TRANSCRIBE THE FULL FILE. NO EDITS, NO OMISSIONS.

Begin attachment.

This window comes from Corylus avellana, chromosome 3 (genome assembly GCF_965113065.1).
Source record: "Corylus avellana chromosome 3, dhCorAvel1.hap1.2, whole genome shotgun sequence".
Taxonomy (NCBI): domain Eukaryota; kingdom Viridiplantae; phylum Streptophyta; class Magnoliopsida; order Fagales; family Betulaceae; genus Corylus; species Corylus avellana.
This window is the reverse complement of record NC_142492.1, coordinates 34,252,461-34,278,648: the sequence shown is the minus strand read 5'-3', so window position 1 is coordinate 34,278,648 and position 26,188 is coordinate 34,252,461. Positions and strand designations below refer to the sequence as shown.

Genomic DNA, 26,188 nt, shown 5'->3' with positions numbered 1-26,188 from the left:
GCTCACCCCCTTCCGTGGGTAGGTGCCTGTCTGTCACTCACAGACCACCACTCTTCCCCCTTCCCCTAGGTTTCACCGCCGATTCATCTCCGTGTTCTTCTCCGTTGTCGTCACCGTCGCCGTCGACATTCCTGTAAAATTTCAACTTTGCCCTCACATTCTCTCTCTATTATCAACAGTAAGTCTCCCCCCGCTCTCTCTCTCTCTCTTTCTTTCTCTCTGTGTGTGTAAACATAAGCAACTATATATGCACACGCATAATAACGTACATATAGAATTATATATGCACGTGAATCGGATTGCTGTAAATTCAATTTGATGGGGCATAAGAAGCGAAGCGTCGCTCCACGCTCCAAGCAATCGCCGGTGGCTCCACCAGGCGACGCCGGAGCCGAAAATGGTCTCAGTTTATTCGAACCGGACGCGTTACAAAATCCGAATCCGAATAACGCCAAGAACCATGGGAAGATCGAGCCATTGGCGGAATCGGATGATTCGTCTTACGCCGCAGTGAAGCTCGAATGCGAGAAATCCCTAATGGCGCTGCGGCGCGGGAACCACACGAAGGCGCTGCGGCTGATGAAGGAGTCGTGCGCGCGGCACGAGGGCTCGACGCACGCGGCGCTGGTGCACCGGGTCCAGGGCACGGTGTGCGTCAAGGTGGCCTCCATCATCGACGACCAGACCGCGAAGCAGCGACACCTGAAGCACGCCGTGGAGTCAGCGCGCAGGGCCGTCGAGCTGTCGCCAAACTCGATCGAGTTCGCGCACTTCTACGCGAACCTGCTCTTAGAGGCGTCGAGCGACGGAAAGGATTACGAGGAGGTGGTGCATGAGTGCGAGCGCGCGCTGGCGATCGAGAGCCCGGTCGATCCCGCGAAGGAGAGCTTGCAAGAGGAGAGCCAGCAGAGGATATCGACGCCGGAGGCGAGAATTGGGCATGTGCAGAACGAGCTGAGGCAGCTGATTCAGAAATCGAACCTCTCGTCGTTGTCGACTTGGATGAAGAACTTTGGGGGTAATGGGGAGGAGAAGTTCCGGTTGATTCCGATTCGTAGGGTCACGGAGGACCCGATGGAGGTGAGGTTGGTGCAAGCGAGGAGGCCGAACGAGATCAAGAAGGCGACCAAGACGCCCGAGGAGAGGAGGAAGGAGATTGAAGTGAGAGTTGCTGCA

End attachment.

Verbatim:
This window comes from Corylus avellana, chromosome 3 (genome assembly GCF_965113065.1).
Source record: "Corylus avellana chromosome 3, dhCorAvel1.hap1.2, whole genome shotgun sequence".
Taxonomy (NCBI): domain Eukaryota; kingdom Viridiplantae; phylum Streptophyta; class Magnoliopsida; order Fagales; family Betulaceae; genus Corylus; species Corylus avellana.
This window is the reverse complement of record NC_142492.1, coordinates 34,252,461-34,278,648: the sequence shown is the minus strand read 5'-3', so window position 1 is coordinate 34,278,648 and position 26,188 is coordinate 34,252,461. Positions and strand designations below refer to the sequence as shown.

Genomic DNA, 26,188 nt, shown 5'->3' with positions numbered 1-26,188 from the left:
GCTCACCCCCTTCCGTGGGTAGGTGCCTGTCTGTCACTCACAGACCACCACTCTTCCCCCTTCCCCTAGGTTTCACCGCCGATTCATCTCCGTGTTCTTCTCCGTTGTCGTCACCGTCGCCGTCGACATTCCTGTAAAATTTCAACTTTGCCCTCACATTCTCTCTCTATTATCAACAGTAAGTCTCCCCCCGCTCTCTCTCTCTCTCTTTCTTTCTCTCTGTGTGTGTAAACATAAGCAACTATATATGCACACGCATAATAACGTACATATAGAATTATATATGCACGTGAATCGGATTGCTGTAAATTCAATTTGATGGGGCATAAGAAGCGAAGCGTCGCTCCACGCTCCAAGCAATCGCCGGTGGCTCCACCAGGCGACGCCGGAGCCGAAAATGGTCTCAGTTTATTCGAACCGGACGCGTTACAAAATCCGAATCCGAATAACGCCAAGAACCATGGGAAGATCGAGCCATTGGCGGAATCGGATGATTCGTCTTACGCCGCAGTGAAGCTCGAATGCGAGAAATCCCTAATGGCGCTGCGGCGCGGGAACCACACGAAGGCGCTGCGGCTGATGAAGGAGTCGTGCGCGCGGCACGAGGGCTCGACGCACGCGGCGCTGGTGCACCGGGTCCAGGGCACGGTGTGCGTCAAGGTGGCCTCCATCATCGACGACCAGACCGCGAAGCAGCGACACCTGAAGCACGCCGTGGAGTCAGCGCGCAGGGCCGTCGAGCTGTCGCCAAACTCGATCGAGTTCGCGCACTTCTACGCGAACCTGCTCTTAGAGGCGTCGAGCGACGGAAAGGATTACGAGGAGGTGGTGCATGAGTGCGAGCGCGCGCTGGCGATCGAGAGCCCGGTCGATCCCGCGAAGGAGAGCTTGCAAGAGGAGAGCCAGCAGAGGATATCGACGCCGGAGGCGAGAATTGGGCATGTGCAGAACGAGCTGAGGCAGCTGATTCAGAAATCGAACCTCTCGTCGTTGTCGACTTGGATGAAGAACTTTGGGGGTAATGGGGAGGAGAAGTTCCGGTTGATTCCGATTCGTAGGGTCACGGAGGACCCGATGGAGGTGAGGTTGGTGCAAGCGAGGAGGCCGAACGAGATCAAGAAGGCGACCAAGACGCCCGAGGAGAGGAGGAAGGAGATTGAAGTGAGAGTTGCTGCA